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A little over a month into 2019, the Centers for Disease Control has confirmed 101 individual cases of measles — in 10 states — in the U.S. These states are California, Colorado, Connecticut, Georgia, Illinois, New Jersey, New York, Oregon, Texas, and Washington. As nurses, we have a responsibility to educate patients about vaccinations and the implications when vaccine-preventable diseases reemerge. "The ability of nurses to quickly assess patients for infectious diseases saves lives by reducing the potential spread of this highly communicable disease,” reports Barbara Pate, Ph.D., MPH, RN. The majority of the confirmed cases, in the U.S., are people who were not vaccinated. As frontline professionals, nurses can stay informed about the current outbreak and recommendations for vaccinations.
Friday, April 26 - Sunday, April 28, 2019 | Scottsdale, AZ
Join us for our 5th Annual Retreat for Nurses! Give yourself the gift of time. As a nurse you are busy caring for others, often times neglecting your own needs. This weekend will provide you skills toward maintaining balance and synergy of your physical, intellectual, emotional, spiritual, personal and professional wellbeing. Our presenters will lead us through practical skills and relaxation techniques that will build resiliency into your daily life. More Information
Requests to observe the 2019 Membership Assembly, for both ANA members and non-members, are now being accepted! Requests must be submitted by Friday, May 17, 2019 at 5:00 p.m. Eastern Time.
To submit a request, click on the link: Membership Assembly Observer Request Form. NOTE: The following information will be needed to submit a request:
A request to observe should be submitted only if you expect the individual to attend; the meeting room will accommodate approximately 100 observers. ANA will confirm that the request has been received by sending a link to the online registration site to the e-mail address provided with the request, beginning on March 27. Individuals should not proceed with plans to observe until they have received the link to the registration site. The registration fee for observers is $400.00. This fee does not cover travel or hotel fees.
- Full name
- ANA membership number (if applicable)
- Affiliation (e.g., C/SNA, IMD, other organization)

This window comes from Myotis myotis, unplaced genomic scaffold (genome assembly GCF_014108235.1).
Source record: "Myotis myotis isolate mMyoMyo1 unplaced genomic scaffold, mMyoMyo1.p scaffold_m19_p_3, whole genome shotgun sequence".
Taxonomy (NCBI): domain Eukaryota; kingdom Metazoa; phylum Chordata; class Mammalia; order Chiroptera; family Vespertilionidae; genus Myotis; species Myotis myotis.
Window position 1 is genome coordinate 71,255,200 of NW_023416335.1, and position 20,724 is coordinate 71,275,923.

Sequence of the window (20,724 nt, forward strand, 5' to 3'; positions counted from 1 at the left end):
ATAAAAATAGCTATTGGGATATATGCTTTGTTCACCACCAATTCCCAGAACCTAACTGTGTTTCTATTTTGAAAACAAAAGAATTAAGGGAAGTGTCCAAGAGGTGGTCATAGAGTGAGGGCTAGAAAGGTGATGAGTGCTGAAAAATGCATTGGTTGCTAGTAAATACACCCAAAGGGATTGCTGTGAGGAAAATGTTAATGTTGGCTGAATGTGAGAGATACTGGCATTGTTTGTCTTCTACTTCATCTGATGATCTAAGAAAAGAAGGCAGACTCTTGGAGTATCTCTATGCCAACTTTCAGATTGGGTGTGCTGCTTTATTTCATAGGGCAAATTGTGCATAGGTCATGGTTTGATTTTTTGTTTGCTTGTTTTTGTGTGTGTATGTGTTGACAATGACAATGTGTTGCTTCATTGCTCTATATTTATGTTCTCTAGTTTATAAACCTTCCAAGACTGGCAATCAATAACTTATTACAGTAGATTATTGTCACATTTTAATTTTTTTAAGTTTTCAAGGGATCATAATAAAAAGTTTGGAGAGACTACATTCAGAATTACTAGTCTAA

- Phone number
- Mailing address
- E-mail address
Just released in 2019, the ANA Issue Brief on Reporting Incidents of Workplace Violenc ewas developed by the #EndNurseAbuse Professional Issues Panel and focuses on barriers to reporting workplace violence.
Read it in its entirety here.
ANA Virtual Career Fair
March 19, 2019 8 a.m. - 11 a.m. Arizona Time
Job hunting can be stressful. Trust us, we know. That’s why we’re hosting the 2019 ANA Virtual Career Fair on March 19. Register for this exclusive event and unlock access to hundreds of healthcare employers who are looking to hire great nurses like you.
Here’s how it works:
There’s a world of possibilities right here at your fingertips!
- You review the employers who are hiring and the jobs available
- You choose the employers you want to interact with
- You engage directly with those employers in one-on-one interviews
- You talk to as many employers as you want during the three-hour event
BONUS! Register today and you’re automatically entered into a raffle to win a $500 Visa gift card!
Don’t let your friends and colleagues celebrate Certified Nurses Day without you! As a token of our appreciation for all you do for your patients, colleagues, and community, we’re offering you 25% OFF your certification application fees. That’s a savings of nearly $100! Join the ranks of more than 200K ANCC-certified nurses – apply for your ANCC certification today!
Apply before March 31 to take advantage of this one-time offer.
Saving money is easy:
Get Certified and Save Today!
Limiting sugar is difficult because it's everywhere, including salad dressings, sauces, and breads.
Sign up for this 5-day challenge to eat less sugar. We've got some great daily tips to help you succeed. Challenge begins March 11.
Sign up here.
Spring is the season of rebirth. It brings new opportunities, optimism, and a chance to start fresh.